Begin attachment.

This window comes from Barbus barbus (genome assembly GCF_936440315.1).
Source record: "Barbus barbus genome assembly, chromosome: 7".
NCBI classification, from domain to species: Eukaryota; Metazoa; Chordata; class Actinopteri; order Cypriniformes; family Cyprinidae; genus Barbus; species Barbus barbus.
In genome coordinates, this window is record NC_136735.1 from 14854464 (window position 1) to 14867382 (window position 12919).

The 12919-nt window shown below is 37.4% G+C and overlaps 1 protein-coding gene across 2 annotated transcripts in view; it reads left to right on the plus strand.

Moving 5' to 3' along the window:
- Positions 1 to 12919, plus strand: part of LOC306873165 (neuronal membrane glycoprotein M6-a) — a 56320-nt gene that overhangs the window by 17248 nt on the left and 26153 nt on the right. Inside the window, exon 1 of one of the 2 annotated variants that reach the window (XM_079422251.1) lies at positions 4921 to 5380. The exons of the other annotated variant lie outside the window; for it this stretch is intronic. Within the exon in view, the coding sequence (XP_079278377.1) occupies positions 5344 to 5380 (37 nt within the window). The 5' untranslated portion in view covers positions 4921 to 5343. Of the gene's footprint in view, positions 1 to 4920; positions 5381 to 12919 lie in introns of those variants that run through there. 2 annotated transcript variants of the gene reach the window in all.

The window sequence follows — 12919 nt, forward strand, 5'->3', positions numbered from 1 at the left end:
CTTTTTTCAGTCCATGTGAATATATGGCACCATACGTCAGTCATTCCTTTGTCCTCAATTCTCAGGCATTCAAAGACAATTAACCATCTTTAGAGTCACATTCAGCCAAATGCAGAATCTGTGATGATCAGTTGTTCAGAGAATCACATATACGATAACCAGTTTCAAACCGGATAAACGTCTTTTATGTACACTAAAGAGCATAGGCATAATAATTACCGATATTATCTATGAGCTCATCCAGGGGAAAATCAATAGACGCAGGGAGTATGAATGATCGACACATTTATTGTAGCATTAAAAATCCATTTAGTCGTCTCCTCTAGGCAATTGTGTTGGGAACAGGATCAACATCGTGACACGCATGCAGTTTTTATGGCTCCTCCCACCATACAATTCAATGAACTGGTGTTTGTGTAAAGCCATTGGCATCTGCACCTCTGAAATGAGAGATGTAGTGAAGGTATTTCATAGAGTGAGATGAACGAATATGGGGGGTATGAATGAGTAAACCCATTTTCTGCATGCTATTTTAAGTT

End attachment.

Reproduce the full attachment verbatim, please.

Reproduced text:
This window comes from Barbus barbus (genome assembly GCF_936440315.1).
Source record: "Barbus barbus genome assembly, chromosome: 7".
NCBI classification, from domain to species: Eukaryota; Metazoa; Chordata; class Actinopteri; order Cypriniformes; family Cyprinidae; genus Barbus; species Barbus barbus.
In genome coordinates, this window is record NC_136735.1 from 14854464 (window position 1) to 14867382 (window position 12919).

The 12919-nt window shown below is 37.4% G+C and overlaps 1 protein-coding gene across 2 annotated transcripts in view; it reads left to right on the plus strand.

Moving 5' to 3' along the window:
- Positions 1 to 12919, plus strand: part of LOC306873165 (neuronal membrane glycoprotein M6-a) — a 56320-nt gene that overhangs the window by 17248 nt on the left and 26153 nt on the right. Inside the window, exon 1 of one of the 2 annotated variants that reach the window (XM_079422251.1) lies at positions 4921 to 5380. The exons of the other annotated variant lie outside the window; for it this stretch is intronic. Within the exon in view, the coding sequence (XP_079278377.1) occupies positions 5344 to 5380 (37 nt within the window). The 5' untranslated portion in view covers positions 4921 to 5343. Of the gene's footprint in view, positions 1 to 4920; positions 5381 to 12919 lie in introns of those variants that run through there. 2 annotated transcript variants of the gene reach the window in all.

The window sequence follows — 12919 nt, forward strand, 5'->3', positions numbered from 1 at the left end:
CTTTTTTCAGTCCATGTGAATATATGGCACCATACGTCAGTCATTCCTTTGTCCTCAATTCTCAGGCATTCAAAGACAATTAACCATCTTTAGAGTCACATTCAGCCAAATGCAGAATCTGTGATGATCAGTTGTTCAGAGAATCACATATACGATAACCAGTTTCAAACCGGATAAACGTCTTTTATGTACACTAAAGAGCATAGGCATAATAATTACCGATATTATCTATGAGCTCATCCAGGGGAAAATCAATAGACGCAGGGAGTATGAATGATCGACACATTTATTGTAGCATTAAAAATCCATTTAGTCGTCTCCTCTAGGCAATTGTGTTGGGAACAGGATCAACATCGTGACACGCATGCAGTTTTTATGGCTCCTCCCACCATACAATTCAATGAACTGGTGTTTGTGTAAAGCCATTGGCATCTGCACCTCTGAAATGAGAGATGTAGTGAAGGTATTTCATAGAGTGAGATGAACGAATATGGGGGGTATGAATGAGTAAACCCATTTTCTGCATGCTATTTTAAGTT